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August 26, 2016

Refugees allowed to go to Lancaster school after judge rules 'the law is clear'

The ACLU said the refugees' civil rights were violated when they were diverted to an "inferior" school

Lawsuits Education
ACLU Lancaster ACLU of Pennsylvania/Medium

Pictured are some of the refugee students, along with their lawyers, who are suing the School District of Lancaster for allegedly refusing to enroll them in public schools or instead diverting them to a private academy.

A federal judge has secured six refugees' rights to a proper education at a Lancaster school.

The five-day trial determined whether or not the civil rights of the students were violated when the School District of Lancaster diverted students to an "inferior, privately operated alternative school" called Pheonix Academy rather than J.P. McCaskey High School.

“Our refugee clients have lived lives of unimaginable hardship, and they are way overdue for a break,” said Witold Walczak, legal director of the ACLU of Pennsylvania and one of the lawyers for the students in a news release. “We are thrilled the court recognized that school districts have a legal obligation to provide refugees and other immigrants with equal educational opportunities until age twenty-one.”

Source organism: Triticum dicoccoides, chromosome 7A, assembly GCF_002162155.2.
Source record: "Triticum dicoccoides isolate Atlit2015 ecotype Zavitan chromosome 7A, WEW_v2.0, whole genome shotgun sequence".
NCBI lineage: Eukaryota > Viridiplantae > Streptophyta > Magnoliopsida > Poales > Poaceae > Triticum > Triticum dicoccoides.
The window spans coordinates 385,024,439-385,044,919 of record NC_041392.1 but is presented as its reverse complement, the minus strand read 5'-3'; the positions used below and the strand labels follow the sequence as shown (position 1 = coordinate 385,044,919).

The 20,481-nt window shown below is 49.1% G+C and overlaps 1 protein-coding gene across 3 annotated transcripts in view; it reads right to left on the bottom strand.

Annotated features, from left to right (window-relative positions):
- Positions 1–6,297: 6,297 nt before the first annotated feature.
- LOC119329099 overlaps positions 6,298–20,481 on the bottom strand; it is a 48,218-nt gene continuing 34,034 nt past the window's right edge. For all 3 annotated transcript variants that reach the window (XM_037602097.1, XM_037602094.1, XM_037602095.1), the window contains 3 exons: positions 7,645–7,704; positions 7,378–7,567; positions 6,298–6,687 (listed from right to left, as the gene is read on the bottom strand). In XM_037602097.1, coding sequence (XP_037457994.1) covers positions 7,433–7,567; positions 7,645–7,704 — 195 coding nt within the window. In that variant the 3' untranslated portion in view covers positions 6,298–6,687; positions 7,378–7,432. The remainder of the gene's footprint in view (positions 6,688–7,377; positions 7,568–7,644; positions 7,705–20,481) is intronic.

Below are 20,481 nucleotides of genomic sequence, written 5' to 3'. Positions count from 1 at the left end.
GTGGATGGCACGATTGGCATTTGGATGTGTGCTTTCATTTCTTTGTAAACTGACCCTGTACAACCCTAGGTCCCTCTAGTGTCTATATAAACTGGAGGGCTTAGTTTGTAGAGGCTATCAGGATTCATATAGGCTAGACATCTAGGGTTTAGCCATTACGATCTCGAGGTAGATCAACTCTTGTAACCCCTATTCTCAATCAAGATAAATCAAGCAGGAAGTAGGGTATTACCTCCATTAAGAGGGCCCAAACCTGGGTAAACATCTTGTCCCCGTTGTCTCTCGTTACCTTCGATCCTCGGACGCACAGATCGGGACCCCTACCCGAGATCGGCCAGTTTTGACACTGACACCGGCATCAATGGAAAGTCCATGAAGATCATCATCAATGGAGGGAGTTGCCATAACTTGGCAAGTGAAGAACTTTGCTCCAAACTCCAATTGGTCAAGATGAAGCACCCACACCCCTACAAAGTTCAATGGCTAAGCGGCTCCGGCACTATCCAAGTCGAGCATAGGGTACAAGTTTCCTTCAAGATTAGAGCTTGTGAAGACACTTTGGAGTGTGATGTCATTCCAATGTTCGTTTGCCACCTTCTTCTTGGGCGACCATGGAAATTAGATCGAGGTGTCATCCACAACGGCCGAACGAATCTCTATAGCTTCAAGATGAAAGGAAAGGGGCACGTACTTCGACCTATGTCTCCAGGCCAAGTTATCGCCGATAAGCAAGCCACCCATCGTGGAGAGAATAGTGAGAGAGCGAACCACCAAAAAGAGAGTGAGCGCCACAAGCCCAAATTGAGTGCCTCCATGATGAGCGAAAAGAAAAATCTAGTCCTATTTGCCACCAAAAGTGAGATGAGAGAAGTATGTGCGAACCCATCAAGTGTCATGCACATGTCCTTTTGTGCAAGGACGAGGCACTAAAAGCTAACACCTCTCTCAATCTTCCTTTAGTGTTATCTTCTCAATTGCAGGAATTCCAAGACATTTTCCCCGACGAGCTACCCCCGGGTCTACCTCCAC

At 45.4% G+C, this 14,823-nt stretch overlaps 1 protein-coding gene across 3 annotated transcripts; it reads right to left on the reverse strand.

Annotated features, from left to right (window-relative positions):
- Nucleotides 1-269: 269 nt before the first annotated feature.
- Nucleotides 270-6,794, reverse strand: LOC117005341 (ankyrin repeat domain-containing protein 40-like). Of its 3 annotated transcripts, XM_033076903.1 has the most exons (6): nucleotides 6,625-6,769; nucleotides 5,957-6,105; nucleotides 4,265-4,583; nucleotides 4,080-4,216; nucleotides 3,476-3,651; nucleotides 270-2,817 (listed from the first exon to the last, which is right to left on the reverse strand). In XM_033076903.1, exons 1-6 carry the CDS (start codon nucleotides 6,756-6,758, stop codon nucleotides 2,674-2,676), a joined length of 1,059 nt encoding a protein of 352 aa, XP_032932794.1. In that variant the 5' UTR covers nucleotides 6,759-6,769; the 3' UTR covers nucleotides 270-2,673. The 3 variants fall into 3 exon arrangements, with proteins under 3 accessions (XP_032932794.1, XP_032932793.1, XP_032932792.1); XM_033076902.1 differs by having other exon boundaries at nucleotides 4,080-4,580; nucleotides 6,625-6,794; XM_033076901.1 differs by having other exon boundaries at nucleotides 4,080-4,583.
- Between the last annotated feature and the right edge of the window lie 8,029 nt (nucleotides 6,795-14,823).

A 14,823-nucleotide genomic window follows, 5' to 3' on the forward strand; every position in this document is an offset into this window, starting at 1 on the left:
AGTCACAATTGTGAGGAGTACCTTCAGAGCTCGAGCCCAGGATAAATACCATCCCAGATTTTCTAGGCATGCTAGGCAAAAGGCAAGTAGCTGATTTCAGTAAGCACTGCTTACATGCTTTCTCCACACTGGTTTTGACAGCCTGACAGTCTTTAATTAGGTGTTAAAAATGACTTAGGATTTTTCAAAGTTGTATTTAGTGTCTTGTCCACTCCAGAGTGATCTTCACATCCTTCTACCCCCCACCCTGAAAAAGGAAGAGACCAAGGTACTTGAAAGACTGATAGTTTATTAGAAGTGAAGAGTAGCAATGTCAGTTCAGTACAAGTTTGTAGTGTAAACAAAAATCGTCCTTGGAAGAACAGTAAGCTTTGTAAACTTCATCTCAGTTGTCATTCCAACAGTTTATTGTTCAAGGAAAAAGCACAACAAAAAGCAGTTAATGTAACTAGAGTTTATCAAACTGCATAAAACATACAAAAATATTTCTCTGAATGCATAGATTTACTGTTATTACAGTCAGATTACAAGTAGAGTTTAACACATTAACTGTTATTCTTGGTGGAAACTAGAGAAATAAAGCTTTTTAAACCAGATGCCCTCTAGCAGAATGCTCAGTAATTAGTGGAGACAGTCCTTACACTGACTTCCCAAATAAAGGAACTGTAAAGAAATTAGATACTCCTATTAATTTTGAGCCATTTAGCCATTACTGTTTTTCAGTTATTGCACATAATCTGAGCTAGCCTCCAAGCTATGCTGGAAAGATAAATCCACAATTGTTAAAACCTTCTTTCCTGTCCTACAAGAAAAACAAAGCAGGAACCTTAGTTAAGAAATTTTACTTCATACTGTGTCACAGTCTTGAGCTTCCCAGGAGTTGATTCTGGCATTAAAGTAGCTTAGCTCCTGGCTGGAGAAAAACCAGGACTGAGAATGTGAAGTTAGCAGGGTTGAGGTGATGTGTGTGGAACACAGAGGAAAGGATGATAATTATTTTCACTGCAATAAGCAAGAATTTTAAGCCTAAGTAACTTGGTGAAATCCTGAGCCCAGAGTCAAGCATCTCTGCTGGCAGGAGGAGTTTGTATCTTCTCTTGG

The students are between 17-21 and are from Somalia, Sudan, Democratic Republic of Congo and Burma.

The American Civil Liberties Union of Pennsylvania announced the federal lawsuit earlier this summer and accused the district of "illegally refusing" to enroll the six refugees, who practice English as a secondary language.

The lawsuit contended that the district's decision violated their right to a free, public education protected under Pennsylvania law and that an ESL program at McCaskey, a traditional high school.

A district spokesperson confirmed to Newsworks Friday that it would see that the six would start at McCaskey next week.

The ruling stated that the requests of the students "were ultimately easy to resolve." 

It continued:

"As to those issues, the law is clear: eligible students must be timely enrolled, and efforts to overcome language barriers must be sound and effective."

Maura McInerney, a senior staff attorney at the Education Law Center said in the release that the decision will impact the students for the rest of their lives.

“This decision will change their life trajectories by giving them what they were always legally entitled to: the opportunity to learn English and gain the knowledge they desperately need for a successful life," she said.